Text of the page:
Joined: Jun 14, 2000
Thanks to all for your responses! Sandeep, Your link to the thread by Junilu Lacar was especially helpful, as that thread and the article it refered to best addressed the real intent of my question. It seems what I need to consider more when designing the class is "Why does the client need this information?" and "How will they use it?" as opposed to being so focused on actual data types. Thanks again! Stephanie
Joined: Apr 02, 2001
Stephanie, It is so nice to hear you are getting it right.Junilu and myself were brainstorming on this for quite a while.Eventually we saught the help of Dave who finally helped us settle this with very good reasoning.Thanks a lot,Dave Regards, Sandeep [This message has been edited by Desai Sandeep (edited May 24, 2001).]
It seems what I need to consider more when designing the class is "Why does the client need this information?" and "How will they use it?" as opposed to being so focused on actual data types.
One word of caution I might add though is that you probably don't want to go to the trouble of role-reversal (ask not for information you need to do a job; rather, ask he who has the information to do the job for you) if it's a trivial part of the system that is not likely to change since this does add a bit of complexity into your code. You also want to do this early on while refactoring does not entail extensive overhaul. Another approach would be to not have getters return primitive types but rather objects or interfaces. This kind of follows the principle of OO design that states "Program to abstractions rather than concretions." (I forget the name of the principle but you can look it up in an article on Robert Martin's website). Following this principle, you could have your getter return a Number instead of an int. Then you wouldn't even have to overload the method, just go around and change intValue() to doubleValue(). Edit: Sorry, just realized that Number is an abstract class so you would still have to cast the result. Anyway, the point is, if you returned an object or interface that abstracted the notion of a value such that you were insulated from the actual implementation, you'd be much better off than if you returned a primitive type. Junilu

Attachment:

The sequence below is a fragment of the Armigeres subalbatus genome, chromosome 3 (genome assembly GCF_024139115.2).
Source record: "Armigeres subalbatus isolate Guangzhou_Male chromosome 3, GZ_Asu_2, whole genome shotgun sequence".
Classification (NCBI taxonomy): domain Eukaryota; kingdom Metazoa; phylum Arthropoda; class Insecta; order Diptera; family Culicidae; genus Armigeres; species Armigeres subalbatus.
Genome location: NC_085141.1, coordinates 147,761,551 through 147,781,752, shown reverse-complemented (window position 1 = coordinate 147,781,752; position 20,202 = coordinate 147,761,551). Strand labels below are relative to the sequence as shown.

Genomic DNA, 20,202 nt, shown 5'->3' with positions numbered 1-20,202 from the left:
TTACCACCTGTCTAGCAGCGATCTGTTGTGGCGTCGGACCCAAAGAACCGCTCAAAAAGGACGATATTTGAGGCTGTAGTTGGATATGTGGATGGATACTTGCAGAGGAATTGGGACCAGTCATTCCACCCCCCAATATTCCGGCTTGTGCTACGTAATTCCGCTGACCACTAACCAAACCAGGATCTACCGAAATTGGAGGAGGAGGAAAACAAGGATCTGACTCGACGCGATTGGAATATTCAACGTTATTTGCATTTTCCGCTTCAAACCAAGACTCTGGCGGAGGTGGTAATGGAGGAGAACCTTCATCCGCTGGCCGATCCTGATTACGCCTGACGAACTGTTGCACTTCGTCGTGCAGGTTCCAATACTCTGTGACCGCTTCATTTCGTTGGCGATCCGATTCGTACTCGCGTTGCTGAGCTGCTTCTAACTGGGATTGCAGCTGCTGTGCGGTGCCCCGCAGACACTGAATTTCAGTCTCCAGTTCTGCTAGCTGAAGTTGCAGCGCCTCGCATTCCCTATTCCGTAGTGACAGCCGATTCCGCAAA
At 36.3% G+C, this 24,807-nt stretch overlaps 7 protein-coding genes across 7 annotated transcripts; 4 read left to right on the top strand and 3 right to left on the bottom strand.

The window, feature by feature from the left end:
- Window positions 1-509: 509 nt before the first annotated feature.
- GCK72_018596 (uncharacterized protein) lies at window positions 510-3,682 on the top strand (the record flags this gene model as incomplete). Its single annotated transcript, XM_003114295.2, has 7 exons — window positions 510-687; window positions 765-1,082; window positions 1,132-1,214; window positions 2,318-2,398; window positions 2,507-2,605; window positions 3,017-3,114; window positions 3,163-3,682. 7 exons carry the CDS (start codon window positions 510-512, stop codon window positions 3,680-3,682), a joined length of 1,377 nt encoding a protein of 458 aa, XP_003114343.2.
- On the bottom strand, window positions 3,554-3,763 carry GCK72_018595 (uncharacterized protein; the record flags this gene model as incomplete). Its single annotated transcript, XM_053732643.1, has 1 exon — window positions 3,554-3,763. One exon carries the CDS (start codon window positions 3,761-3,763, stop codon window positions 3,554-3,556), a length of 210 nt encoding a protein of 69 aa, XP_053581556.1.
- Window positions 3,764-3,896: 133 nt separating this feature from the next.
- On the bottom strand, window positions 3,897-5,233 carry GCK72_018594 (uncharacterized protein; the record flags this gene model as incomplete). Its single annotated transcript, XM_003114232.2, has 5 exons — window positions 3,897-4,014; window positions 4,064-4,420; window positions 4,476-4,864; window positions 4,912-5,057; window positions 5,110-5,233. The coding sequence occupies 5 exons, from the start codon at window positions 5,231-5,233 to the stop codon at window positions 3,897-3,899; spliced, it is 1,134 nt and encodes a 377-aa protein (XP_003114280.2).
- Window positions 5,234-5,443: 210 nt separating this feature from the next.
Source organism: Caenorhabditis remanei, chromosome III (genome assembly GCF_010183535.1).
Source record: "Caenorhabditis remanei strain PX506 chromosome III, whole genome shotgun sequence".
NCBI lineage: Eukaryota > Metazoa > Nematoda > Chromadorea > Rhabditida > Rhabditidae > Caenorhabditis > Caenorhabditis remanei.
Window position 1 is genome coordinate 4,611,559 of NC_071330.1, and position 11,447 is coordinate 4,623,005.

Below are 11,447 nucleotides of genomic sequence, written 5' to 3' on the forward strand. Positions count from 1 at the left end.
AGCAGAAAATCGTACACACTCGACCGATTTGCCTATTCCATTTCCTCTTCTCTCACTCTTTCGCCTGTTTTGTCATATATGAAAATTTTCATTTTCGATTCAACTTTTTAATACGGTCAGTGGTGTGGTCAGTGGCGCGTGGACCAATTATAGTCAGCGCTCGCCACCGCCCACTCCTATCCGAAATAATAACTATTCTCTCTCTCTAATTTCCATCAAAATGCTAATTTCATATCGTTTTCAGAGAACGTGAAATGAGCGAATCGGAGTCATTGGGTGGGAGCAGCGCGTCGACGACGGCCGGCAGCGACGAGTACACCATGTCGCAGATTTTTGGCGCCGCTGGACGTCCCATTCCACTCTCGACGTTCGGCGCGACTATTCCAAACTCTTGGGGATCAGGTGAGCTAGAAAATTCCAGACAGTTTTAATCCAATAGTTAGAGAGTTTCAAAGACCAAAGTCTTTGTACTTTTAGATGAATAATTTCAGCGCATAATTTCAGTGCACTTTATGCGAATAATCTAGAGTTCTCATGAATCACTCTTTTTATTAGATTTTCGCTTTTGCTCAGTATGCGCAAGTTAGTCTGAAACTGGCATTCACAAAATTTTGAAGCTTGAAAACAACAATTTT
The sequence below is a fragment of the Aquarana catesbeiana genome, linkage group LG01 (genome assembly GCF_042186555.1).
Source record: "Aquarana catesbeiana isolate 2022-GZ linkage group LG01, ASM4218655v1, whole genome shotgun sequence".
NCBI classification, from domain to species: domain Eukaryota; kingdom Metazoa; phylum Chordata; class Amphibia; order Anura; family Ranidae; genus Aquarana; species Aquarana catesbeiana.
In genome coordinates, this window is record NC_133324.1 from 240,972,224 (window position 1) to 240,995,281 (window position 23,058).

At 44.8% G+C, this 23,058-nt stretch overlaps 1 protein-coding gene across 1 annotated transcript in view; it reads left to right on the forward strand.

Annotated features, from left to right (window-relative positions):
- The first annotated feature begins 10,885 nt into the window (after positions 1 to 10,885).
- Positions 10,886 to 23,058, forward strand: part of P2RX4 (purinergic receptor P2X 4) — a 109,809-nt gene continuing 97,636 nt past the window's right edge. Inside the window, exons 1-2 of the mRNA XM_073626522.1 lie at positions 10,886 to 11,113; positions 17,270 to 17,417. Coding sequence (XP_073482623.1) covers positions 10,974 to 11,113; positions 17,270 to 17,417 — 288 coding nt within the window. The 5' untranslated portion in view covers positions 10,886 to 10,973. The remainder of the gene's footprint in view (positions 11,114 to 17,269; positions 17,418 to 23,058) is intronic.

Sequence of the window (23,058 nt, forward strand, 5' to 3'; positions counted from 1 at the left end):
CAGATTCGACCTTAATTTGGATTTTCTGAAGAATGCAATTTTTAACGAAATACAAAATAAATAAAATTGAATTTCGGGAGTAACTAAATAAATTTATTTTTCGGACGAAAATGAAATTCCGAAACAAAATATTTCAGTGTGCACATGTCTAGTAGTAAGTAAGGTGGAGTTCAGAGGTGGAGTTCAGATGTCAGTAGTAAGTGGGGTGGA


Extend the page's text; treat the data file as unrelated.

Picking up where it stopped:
[This message has been edited by JUNILU LACAR (edited May 24, 2001).]
Stephanie, Consider looking at the Microscope problem from a different perspective.Say when you ask the client "Why does the client need this information?".The Client says "I need to get the value to the nearest precision inorder to process further". So what do we do in this case?We are left with no option but to give the focusAxisPosition value to the client.Also, we have to see to it the client does not come to know the internal structure of the Microscope object. To solve this problem,we need to anticipate/forsee these changes in the future and make sure that the return type of the getters is of type Object.However, if you are pretty confident that the focusAxisPosition in the future is going to hold only numeric values, then abstract java.lang.Number would suffice. So your code would like this :
By changing the return type from primitive data types to Object type we get the following advantages :
The client would never come to know about the internal representation of Microscope object - i.e. how focusAxisPosition attribute is stored.
In future,if you need more precision, you would only have to change private float focusAxisPosition; to private double focusAxisPosition;.Note that the method does not undergo a change.Probably, you would only need to update the client about using Number.doubleValue() instead of Number.floatValue().You may rely on JavaDoc for this.This ensures greater flexibility for your changing design needs.